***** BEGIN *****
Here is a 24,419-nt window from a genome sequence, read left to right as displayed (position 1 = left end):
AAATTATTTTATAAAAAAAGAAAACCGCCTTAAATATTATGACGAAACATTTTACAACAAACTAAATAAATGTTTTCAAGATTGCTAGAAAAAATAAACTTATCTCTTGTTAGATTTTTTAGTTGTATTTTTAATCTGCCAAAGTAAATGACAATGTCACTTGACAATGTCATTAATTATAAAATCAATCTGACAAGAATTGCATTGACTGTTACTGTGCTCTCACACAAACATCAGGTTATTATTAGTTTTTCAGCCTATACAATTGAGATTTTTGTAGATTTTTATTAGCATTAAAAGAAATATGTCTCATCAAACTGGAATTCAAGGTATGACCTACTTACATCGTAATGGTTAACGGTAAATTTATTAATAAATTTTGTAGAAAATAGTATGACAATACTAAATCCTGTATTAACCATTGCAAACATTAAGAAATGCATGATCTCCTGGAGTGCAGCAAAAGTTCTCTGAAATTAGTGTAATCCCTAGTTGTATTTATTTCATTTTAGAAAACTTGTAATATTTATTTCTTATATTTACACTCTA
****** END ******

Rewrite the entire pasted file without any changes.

Here is a 24,419-nt window from a genome sequence, read left to right as displayed (position 1 = left end):
AAATTATTTTATAAAAAAAGAAAACCGCCTTAAATATTATGACGAAACATTTTACAACAAACTAAATAAATGTTTTCAAGATTGCTAGAAAAAATAAACTTATCTCTTGTTAGATTTTTTAGTTGTATTTTTAATCTGCCAAAGTAAATGACAATGTCACTTGACAATGTCATTAATTATAAAATCAATCTGACAAGAATTGCATTGACTGTTACTGTGCTCTCACACAAACATCAGGTTATTATTAGTTTTTCAGCCTATACAATTGAGATTTTTGTAGATTTTTATTAGCATTAAAAGAAATATGTCTCATCAAACTGGAATTCAAGGTATGACCTACTTACATCGTAATGGTTAACGGTAAATTTATTAATAAATTTTGTAGAAAATAGTATGACAATACTAAATCCTGTATTAACCATTGCAAACATTAAGAAATGCATGATCTCCTGGAGTGCAGCAAAAGTTCTCTGAAATTAGTGTAATCCCTAGTTGTATTTATTTCATTTTAGAAAACTTGTAATATTTATTTCTTATATTTACACTCTA